The words "Does Al Franken Have the Temperament to Be US Senator?" flashed on the TV screen. What followed were quick audio excerpts from confrontations or interviews or his book in which an agitated, argumentative, profane Franken is exposed. At the end of the 30-second spot, the words "Al Franken. Reckless. Ridiculous. Wrong." are displayed.

Five days later, Franken's campaign punched back with a calm, senatorial Franken responding. "Look, I'm not a politician and I guess I get outraged, and sometimes I've gone too far," he said, adding that with gas, grocery, and health care costs soaring and "special interests" succeeding, "My question is, Why isn't Norm Coleman outraged?"

Source: This Is Not Florida, by Jay Weiner, p. 77-78 , Sep 16, 2010

Voted YES on confirming of Sonia Sotomayor to Supreme Court.

Yesterday, the Senate Judiciary Committee kicked off the confirmation hearings for Supreme Court Nominee, Judge Sonia Sotomayor. In her opening statement, Judge Sotomayor pledged a "fidelity to the law:"
"In the past month, many Senators have asked me about my judicial philosophy. It is simple: fidelity to the law. The task of a judge is not to make the law--it is to apply the law. And it is clear, I believe, that my record in two courts reflects my rigorous commitment to interpreting the Constitution according to its terms; interpreting statutes according to their terms and Congress's intent; and hewing faithfully to precedents established by the Supreme Court and my Circuit Court. In each case I have heard, I have applied the law to the facts at hand."
Reference: Supreme Court Nomination; Bill PN506 ; vote number 2009-S262 on Aug 6, 2009

Religious freedom means no religious registry.

Franken signed opposing a religious registry

Press Release from 9 Senators: [Cory Booker and 13 co-sponsors] introduced legislation that would block a registry of people based on their religion, race, age, gender, ethnicity, national origin, or nationality. "Religious freedom and freedom from discrimination are fundamental rights central to the very idea of being an American," Sen. Booker said. "Forcing people to sign up for a registry based on their religion, race, or national origin does nothing to keep America secure. It does, however, undermine the freedom of religion guaranteed by our Constitution and promote the false notion that people of certain faiths and nationalities are inherently suspect. Our legislation would block Donald Trump and subsequent administrations from infringing on religious liberty by creating an immigration-related religious registry."

National origin-based immigration registry systems have proven ineffective at combatting terrorism and strengthening national security, but effective at instilling fear in certain communities. The George W. Bush-era National Security Entry-Exit Registration System (NSEERS), registered over 83,000 individuals from 24 Muslim-majority countries, but yielded zero terrorism convictions.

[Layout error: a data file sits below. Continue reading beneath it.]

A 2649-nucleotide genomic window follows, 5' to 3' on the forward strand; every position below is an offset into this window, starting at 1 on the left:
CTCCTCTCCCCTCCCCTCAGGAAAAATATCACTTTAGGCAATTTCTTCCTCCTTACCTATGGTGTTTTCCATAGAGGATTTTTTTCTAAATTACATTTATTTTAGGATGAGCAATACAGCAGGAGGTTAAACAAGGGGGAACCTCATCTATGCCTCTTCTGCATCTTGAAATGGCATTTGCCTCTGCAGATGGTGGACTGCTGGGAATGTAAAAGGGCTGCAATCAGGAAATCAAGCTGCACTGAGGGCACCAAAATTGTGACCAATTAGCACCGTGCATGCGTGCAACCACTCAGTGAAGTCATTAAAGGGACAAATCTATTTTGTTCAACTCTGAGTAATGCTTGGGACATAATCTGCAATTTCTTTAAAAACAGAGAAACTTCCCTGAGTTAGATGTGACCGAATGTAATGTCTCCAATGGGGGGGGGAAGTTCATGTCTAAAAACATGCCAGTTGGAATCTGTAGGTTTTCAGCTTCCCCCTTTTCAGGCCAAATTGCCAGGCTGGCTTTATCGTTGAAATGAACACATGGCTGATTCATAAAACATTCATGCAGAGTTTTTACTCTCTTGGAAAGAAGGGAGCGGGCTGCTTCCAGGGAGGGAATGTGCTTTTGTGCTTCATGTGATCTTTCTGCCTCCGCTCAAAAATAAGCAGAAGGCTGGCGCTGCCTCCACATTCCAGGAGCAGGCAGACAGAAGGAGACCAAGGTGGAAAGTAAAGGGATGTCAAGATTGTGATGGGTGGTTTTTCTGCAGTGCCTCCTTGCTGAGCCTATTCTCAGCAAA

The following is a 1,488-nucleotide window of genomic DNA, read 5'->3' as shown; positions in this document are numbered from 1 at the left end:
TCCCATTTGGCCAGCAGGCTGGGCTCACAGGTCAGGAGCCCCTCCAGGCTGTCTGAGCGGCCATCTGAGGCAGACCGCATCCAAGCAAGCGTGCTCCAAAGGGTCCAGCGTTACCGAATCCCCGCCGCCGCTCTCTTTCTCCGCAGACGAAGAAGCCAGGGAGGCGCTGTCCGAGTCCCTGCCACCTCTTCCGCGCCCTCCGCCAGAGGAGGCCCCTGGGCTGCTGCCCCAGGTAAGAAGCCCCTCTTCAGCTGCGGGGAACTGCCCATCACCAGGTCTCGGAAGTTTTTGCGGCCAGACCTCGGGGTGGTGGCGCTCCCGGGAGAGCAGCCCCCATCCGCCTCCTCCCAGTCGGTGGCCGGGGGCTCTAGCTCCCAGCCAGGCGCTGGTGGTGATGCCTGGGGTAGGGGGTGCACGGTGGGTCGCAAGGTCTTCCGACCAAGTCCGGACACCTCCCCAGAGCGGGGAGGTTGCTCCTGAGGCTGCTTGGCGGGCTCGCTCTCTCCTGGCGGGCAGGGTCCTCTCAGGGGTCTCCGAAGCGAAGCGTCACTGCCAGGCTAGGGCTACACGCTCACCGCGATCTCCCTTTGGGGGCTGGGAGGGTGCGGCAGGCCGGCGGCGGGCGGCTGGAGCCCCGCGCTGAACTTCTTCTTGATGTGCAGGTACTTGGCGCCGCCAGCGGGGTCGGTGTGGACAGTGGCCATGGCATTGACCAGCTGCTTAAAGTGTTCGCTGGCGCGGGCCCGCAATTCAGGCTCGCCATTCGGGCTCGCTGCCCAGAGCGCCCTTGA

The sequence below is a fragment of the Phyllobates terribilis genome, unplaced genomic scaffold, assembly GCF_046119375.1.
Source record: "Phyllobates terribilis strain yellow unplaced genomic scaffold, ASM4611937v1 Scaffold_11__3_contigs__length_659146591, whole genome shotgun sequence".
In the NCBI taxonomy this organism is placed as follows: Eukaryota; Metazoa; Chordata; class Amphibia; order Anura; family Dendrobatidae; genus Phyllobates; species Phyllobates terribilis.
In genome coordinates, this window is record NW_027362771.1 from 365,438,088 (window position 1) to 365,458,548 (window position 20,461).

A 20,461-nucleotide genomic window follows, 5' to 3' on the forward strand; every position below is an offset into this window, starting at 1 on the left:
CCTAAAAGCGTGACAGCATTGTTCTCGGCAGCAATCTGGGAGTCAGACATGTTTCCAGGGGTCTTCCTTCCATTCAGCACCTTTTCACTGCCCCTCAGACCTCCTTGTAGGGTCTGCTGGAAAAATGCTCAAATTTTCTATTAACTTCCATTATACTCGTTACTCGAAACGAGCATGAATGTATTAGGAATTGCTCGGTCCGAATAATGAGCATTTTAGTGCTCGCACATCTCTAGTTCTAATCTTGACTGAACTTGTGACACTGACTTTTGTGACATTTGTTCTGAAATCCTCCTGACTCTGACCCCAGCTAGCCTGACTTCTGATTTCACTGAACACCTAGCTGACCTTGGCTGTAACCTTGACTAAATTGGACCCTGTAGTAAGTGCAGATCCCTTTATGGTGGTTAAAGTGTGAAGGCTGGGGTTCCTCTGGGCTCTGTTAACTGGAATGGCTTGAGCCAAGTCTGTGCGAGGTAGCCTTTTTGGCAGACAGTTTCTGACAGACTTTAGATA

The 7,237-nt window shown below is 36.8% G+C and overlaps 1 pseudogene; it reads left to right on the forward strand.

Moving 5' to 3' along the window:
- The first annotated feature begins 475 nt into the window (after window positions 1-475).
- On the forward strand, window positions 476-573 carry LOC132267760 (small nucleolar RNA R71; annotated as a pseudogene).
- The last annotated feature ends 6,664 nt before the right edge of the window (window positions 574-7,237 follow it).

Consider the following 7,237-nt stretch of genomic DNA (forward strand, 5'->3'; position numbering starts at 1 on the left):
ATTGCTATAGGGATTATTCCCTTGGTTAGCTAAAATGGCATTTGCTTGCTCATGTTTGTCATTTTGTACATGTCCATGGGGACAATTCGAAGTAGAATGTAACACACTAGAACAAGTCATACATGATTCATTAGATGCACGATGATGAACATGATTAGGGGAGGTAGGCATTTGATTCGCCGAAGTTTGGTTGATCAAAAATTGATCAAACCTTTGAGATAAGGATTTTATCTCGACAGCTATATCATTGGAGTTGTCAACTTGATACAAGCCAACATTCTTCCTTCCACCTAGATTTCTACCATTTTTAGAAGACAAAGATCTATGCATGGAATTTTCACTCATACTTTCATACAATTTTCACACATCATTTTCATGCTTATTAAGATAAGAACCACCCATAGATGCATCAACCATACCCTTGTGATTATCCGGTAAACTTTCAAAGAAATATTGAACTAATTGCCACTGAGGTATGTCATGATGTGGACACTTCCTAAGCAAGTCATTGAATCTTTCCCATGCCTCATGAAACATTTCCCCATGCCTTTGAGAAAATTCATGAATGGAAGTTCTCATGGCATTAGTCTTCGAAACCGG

Opposing argument: (GovTrack.us's analysis of S.54): President Trump pledged during his campaign to institute a temporary ban on all Muslim immigration and Syrian refugees "until our country's representatives can figure out what is going on." He made good on much of that promise with an executive order suspending America's refugee admission program for 120 days and banning all entry from seven majority-Muslim countries for 90 days. Trump has defended a Muslim registry as necessary to national security. "They have to be [registered]. It's all about management. Our country has no management," he said when first proposing the idea in 2015. Trump reiterated his plans as president-elect in December.

Source: S.54 & H.R.5207 17-S0054 on Jan 5, 2017

Question Trump on Emoluments clause.

Franken signed questioning Trump on Emoluments clause

Excerpts from Letter from 17 Senators to Trump Organization: The Trump Organization's continuing financial relationship with President Trump raises concerns about whether it is a pass-through for income that violates the Constitution's two Emoluments Clauses: Article I, Section 9, Clause 8 on foreign Emoluments; and Article II, Clause 7 on domestic Emoluments. Please answer the following questions to help Congress understand:

Legal Analysis: (Cato Institute, "Emoluments Clause vs. Trump Empire," 11/29/16): The wording of the Emoluments clause points one way to resolution: Congress can give consent, as it did in the early years of the Republic to presents received by Ben Franklin. It can decide what it is willing to live with in the way of Trump conflicts. If it misjudges public opinion, it will pay a political price at the next election.

FOIA argument: (ACLU Center for Democracy, "FOIA Request," 1/19/17): We filed our first Freedom of Information Act request of the Trump Era, seeking documents relating President Trump's conflicts of interest relating to his business connections. When Trump took the oath of office, he didn't take the steps necessary to ensure that he and his family's business interests comply with the Constitution. Some have even argued that upon taking the oath of office, the new president is already violating the Emoluments Clause.

Source: Letter from 17 Senators 17LTR-EMOL on May 18, 2017